Stephanie Monseu is the ringmaster at the Big Apple Circus, now at National Harbor. (Juliana M. Crawford) (JULIANA M CRAWFORD/JULIANA M CRAWFORD)

Stephanie Monseu has a pretty interesting résumé.

“I started as a fire-eater,” she says. “And then kind of grew into juggling, stilt-walking, whip cracking. I’ve done rolla bolla, I’ve done static trapeze.”

Now Monseu has joined the Big Apple Circus and is taking center stage — er, ring — in her first year as ringmaster of the show, which arrives at National Harbor on Thursday for a five-week stay. But wearing the top hat doesn’t mean she’s the top dog — that title probably belongs to one of the pups in animal trainer’s Jenny Vidbel’s perennially popular all-rescue animal act.

“The ringmaster isn’t the boss of the show,” Monseu says. “There is an entire set of people with great passion for circus who really make the show happen. There’s a director and a writer; there’s a ring crew who run at top speed, making sure everything is staged. There are technicians making sure that the environment is magic. And then you have the band — those guys create this invisible set of wings that lifts us all.”

It’s important, Monseu says, to maintain that sense of teamwork with all of the artists. “Before every show, I see everybody. We wish each other well,” she says. “Through the entire show we all check in with each other.” (Monseu says the clowns are particularly helpful when it comes to audience reconnaissance. Since they interact with the crowd, they can alert her and the artists about anything going on, such as a particularly scared child or a guy who won’t get off his phone.)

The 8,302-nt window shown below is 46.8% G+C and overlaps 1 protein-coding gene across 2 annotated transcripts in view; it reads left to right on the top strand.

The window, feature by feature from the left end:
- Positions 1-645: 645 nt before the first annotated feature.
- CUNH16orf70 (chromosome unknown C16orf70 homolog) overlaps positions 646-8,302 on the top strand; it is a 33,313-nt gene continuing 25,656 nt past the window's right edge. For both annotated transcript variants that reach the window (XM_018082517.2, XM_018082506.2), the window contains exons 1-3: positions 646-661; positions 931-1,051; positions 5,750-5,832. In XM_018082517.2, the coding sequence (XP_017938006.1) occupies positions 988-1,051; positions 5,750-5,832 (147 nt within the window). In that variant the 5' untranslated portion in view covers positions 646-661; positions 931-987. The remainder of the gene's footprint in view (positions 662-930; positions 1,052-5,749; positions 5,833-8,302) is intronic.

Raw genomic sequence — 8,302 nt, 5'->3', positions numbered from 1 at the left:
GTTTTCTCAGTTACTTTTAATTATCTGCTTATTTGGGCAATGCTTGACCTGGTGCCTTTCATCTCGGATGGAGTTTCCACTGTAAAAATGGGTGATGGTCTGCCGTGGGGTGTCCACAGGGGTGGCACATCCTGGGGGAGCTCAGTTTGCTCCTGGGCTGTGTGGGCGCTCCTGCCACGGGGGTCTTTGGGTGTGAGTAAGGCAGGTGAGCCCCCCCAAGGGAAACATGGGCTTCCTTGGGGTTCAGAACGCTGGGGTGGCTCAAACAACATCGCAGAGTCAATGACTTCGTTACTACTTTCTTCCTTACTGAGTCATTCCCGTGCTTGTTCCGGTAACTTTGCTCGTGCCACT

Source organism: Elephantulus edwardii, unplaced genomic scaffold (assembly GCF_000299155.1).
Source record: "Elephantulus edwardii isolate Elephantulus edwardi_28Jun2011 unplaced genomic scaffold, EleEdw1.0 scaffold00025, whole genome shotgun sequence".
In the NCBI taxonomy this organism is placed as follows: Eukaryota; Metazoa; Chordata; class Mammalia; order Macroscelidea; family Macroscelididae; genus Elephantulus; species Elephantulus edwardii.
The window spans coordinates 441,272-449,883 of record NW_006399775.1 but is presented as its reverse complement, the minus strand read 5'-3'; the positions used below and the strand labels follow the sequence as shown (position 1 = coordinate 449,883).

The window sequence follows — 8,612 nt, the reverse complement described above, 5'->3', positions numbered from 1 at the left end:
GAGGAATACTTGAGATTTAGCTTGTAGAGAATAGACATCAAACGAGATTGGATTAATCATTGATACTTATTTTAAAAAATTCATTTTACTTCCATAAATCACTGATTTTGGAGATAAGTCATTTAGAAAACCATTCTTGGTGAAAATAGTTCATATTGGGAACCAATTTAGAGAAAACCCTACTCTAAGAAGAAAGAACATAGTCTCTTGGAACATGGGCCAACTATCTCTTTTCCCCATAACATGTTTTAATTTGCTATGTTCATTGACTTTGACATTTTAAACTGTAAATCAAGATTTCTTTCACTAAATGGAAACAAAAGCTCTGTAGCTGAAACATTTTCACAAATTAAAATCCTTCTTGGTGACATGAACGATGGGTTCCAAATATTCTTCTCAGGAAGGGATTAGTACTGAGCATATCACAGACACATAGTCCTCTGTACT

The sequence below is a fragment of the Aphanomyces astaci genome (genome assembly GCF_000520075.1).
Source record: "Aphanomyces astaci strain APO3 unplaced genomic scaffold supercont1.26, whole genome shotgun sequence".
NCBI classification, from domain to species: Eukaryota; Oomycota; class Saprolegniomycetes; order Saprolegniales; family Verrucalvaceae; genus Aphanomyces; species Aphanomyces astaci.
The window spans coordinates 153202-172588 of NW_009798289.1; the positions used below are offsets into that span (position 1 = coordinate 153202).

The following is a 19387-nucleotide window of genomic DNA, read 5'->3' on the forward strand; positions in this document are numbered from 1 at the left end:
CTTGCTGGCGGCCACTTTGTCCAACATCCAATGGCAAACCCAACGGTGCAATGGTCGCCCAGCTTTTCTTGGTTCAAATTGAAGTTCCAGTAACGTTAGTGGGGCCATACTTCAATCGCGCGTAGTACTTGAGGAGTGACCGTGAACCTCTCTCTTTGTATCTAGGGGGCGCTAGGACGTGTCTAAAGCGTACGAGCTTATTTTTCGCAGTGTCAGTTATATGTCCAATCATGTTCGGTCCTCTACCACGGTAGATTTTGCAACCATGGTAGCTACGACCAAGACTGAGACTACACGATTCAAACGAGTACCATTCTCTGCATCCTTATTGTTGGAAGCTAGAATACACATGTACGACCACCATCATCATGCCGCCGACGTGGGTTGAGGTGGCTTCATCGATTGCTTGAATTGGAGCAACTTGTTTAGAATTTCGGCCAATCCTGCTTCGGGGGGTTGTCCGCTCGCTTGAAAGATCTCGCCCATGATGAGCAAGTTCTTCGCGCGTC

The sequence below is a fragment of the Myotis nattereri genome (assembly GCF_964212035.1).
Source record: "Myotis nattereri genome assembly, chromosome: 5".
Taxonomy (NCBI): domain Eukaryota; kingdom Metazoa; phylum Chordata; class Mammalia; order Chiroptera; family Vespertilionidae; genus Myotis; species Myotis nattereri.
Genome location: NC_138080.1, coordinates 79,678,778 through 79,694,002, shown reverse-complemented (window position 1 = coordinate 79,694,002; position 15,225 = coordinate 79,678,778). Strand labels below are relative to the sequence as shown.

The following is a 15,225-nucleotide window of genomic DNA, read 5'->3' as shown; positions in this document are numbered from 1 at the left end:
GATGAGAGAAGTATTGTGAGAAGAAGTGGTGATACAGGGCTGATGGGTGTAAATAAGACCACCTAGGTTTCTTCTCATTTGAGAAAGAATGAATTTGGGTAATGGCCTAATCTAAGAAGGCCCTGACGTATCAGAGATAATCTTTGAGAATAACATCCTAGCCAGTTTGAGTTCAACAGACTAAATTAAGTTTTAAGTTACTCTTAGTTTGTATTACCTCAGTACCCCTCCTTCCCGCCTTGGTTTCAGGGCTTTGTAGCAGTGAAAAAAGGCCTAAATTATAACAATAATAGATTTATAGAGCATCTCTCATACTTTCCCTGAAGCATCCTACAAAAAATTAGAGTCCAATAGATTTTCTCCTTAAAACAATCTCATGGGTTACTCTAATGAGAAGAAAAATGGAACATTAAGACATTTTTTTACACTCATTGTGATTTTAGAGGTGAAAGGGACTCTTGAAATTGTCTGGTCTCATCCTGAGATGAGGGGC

Monseu sees her ultimate responsibility as something that goes far beyond booming, “LADIES AND GENTLEMEN, BOYS AND GIRLS” and introducing the next act. “The role of the ringmaster, for me, is about being a bridge between the superhuman feats that are happening in the ring and the ordinary human beings that [the performers] really are,” she says. “The audience sits around the perimeter of the ring watching as dreams take flight, basically, and my role is to kind of open the door to the audience and say, ‘We’re really all the same. These people are just like you and I; they just work really hard in these areas.’ ”

The most important quality a ringmaster needs, Monseu says, is enthusiasm — and she’s got that. “When I’m introducing their acts, I’m not just reading from a script,” she says. “I am really excited to share with the audience: ‘Look at what my friends can do. You’re going to love it.’ ”

National Harbor, 165 Waterfront St., Oxon Hill; through March 24, $15-$65 ($95 for VIP pass).